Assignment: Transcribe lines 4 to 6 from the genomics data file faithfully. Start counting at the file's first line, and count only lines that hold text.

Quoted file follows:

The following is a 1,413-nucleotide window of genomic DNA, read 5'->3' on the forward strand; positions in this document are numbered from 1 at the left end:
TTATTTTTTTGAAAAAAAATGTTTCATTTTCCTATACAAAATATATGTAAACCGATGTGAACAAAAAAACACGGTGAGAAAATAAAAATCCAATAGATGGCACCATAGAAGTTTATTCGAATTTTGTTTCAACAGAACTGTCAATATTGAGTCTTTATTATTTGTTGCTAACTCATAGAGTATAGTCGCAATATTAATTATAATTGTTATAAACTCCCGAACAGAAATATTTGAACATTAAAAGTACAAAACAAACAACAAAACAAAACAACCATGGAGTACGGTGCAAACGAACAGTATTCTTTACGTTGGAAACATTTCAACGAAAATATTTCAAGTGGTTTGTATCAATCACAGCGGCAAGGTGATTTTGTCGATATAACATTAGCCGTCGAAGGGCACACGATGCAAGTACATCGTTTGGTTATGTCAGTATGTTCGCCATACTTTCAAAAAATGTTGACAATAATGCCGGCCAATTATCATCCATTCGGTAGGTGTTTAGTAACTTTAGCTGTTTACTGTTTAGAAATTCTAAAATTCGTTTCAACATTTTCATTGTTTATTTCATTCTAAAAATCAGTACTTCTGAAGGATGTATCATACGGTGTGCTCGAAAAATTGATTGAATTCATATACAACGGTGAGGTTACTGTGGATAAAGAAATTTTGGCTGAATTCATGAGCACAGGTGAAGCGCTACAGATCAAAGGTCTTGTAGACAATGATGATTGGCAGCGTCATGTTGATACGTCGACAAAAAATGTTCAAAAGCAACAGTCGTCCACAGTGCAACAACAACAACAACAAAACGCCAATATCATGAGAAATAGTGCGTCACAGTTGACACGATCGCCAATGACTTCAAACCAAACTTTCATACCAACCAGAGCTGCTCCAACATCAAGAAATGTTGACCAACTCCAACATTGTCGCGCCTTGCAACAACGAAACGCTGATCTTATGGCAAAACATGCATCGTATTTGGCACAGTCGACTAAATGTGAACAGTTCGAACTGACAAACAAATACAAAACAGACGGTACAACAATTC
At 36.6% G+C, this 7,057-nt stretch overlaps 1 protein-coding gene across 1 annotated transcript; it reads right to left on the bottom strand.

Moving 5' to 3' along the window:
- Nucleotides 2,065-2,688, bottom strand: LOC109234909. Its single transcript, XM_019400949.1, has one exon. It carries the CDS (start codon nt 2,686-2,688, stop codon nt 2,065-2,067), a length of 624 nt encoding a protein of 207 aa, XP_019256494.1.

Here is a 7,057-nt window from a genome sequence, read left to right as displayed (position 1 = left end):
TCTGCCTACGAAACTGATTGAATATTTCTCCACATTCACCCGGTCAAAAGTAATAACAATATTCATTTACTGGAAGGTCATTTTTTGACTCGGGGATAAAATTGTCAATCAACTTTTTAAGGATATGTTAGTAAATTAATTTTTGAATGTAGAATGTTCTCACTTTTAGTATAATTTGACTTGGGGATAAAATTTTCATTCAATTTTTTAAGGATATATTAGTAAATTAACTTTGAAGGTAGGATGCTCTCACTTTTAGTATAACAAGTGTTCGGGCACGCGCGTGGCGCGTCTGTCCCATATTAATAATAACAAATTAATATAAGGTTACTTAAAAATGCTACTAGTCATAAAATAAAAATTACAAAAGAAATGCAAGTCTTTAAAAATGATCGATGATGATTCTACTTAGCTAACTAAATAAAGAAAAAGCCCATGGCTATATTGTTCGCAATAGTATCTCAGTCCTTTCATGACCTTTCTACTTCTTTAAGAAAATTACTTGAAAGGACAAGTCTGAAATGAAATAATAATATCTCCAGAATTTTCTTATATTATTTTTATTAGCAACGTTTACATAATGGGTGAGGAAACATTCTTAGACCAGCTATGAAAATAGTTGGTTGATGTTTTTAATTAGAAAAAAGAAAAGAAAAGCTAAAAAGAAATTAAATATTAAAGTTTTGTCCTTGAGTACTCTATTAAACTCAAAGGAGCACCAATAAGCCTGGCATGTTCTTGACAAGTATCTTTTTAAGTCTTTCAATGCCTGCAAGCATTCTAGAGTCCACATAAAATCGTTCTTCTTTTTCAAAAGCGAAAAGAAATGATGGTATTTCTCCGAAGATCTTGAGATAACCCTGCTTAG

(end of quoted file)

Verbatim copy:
Moving 5' to 3' along the window:
- Nucleotides 2,065-2,688, bottom strand: LOC109234909. Its single transcript, XM_019400949.1, has one exon. It carries the CDS (start codon nt 2,686-2,688, stop codon nt 2,065-2,067), a length of 624 nt encoding a protein of 207 aa, XP_019256494.1.

Here is a 7,057-nt window from a genome sequence, read left to right as displayed (position 1 = left end):